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Powerlifting involves three exercises -- squats, deadlifts and bench presses. In competition, you have three attempts to do each lift. Your highest successful lift for each exercise is taken and added together to make your total. The person with the highest total is the winner. The emphasis of powerlifting is not only about getting stronger and winning contests but also on pushing yourself and having fun. To become a good powerlifter, and stand a chance of winning competitions, you need to carefully consider your training program, diet, and your attitude toward the sport.
Decide why you want to powerlift. According to competitive lifter Roger Broeg of powerlifting website CriticalBench.com, too many beginner lifters try to chase records, rather than focus on having fun and gradually increasing strength. To begin with, you won't be competing with the top lifters, and the only competition you have is with yourself, so make your workouts challenging, but remember to have fun.
Choose a tried and tested powerlifting routine. Powerlifting is very different than bodybuilding or general strength training, so you need a routine that reflects that. Strength coach AJ Roberts, holder of a 1008 lb squat, 710 lb bench press and 705 lb deadlift recommends the Westside Barbell Method. This involves training four days per week -- two days for your upper body, and two days for your lower body. The upper and lower body sessions are then broken down further, so you do one heavy day for each and do one dynamic or speed day, where you work on technique and force production.
Focus on the three main lifts. Squats, deadlifts and bench presses should be the foundation of your routine. In week one of your training plan, do heavy squats on Monday, speed bench presses on Tuesday, speed deadlifts on Thursday and heavy bench presses on Friday. In week two, do the same but with speed squats on Monday and heavy deadlifts on Thursday. Aim to increase the weights you use in the heavy sessions every week, while maintaining perfect form. After your main exercises, perform 30 minutes of accessory exercises such as glute ham raises, front squats and lunges for your lower body, and chin-ups, rows and dumbbell presses for your upper body.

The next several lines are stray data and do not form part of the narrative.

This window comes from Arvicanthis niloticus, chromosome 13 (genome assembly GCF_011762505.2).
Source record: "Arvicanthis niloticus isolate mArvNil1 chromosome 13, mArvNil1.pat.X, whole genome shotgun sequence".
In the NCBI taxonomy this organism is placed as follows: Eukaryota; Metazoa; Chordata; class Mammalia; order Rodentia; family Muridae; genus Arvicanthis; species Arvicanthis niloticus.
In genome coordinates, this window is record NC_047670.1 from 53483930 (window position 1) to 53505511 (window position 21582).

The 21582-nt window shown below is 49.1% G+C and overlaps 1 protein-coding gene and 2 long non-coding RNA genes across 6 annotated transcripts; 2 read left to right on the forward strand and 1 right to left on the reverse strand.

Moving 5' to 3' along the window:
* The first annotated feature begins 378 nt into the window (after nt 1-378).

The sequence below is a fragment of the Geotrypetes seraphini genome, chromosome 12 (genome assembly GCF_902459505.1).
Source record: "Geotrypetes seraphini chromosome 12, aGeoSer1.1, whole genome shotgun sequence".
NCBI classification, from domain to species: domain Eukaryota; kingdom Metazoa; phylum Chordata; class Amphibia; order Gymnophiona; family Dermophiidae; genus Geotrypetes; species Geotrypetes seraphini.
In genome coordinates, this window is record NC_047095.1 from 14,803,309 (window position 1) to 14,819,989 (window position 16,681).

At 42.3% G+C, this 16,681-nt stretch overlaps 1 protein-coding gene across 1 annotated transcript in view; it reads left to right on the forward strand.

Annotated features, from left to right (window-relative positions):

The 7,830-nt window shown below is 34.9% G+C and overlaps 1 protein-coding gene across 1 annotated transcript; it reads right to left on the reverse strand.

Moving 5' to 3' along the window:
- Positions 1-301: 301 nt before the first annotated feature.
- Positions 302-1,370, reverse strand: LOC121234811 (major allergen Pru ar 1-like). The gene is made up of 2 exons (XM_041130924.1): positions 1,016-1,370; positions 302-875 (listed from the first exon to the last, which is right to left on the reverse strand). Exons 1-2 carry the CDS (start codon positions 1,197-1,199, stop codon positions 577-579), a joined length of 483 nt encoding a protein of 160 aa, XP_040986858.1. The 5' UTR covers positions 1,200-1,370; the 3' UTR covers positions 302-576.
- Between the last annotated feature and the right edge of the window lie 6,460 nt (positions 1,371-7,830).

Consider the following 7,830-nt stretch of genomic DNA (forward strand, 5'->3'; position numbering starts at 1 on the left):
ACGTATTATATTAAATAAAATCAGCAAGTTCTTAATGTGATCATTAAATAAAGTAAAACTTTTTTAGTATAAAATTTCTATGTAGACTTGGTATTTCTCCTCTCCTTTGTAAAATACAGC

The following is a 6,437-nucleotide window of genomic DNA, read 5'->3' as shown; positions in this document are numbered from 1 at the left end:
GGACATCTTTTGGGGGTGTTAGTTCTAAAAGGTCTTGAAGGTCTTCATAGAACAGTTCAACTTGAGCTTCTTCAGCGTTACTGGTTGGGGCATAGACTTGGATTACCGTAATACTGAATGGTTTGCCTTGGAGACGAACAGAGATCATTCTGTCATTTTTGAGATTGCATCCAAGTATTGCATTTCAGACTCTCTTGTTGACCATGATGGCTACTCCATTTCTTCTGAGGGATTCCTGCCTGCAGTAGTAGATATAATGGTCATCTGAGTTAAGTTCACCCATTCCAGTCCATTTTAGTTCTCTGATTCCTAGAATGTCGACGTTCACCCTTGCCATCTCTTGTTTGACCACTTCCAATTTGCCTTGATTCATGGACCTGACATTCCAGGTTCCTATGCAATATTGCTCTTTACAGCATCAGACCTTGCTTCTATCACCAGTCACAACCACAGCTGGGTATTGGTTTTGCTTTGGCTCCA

Strive to increase your strength consistently. Training website ExRx recommends aiming to hit certain strength standards on your powerlifts. Strength standards vary depending on your weight, but an intermediate male weighing 198 lbs should aim for a 215 lbs bench press, 285 lbs squat and 335 lbs deadlift. To reach elite standard at the same body weight, lifts of 360 lbs, 505 lbs and 565 lbs are needed, respectively. Set yourself a new strength target every few months.
Consume enough food to increase your strength, build muscle mass and maintain energy levels for training. The United States Department of Agriculture recommends that active men and women should eat between 2400 and 3200 and 2000 to 2400 calories per day, respectively. However, you may find that you need more than this. Start with these figures and adjust as needed. If your strength is plateauing, add in an extra 250 calories per day, or if you're putting on weight too quickly, reduce your daily intake by 250 calories. Base your diet around nutritious whole foods such as meat, fish, dairy products, fruits, vegetables, nuts and grains.
- Find an experienced powerlifter to train with if possible. Their experience and advice will be invaluable.
- The Westside Barbell Book of Methods: Louie Simmons: 2008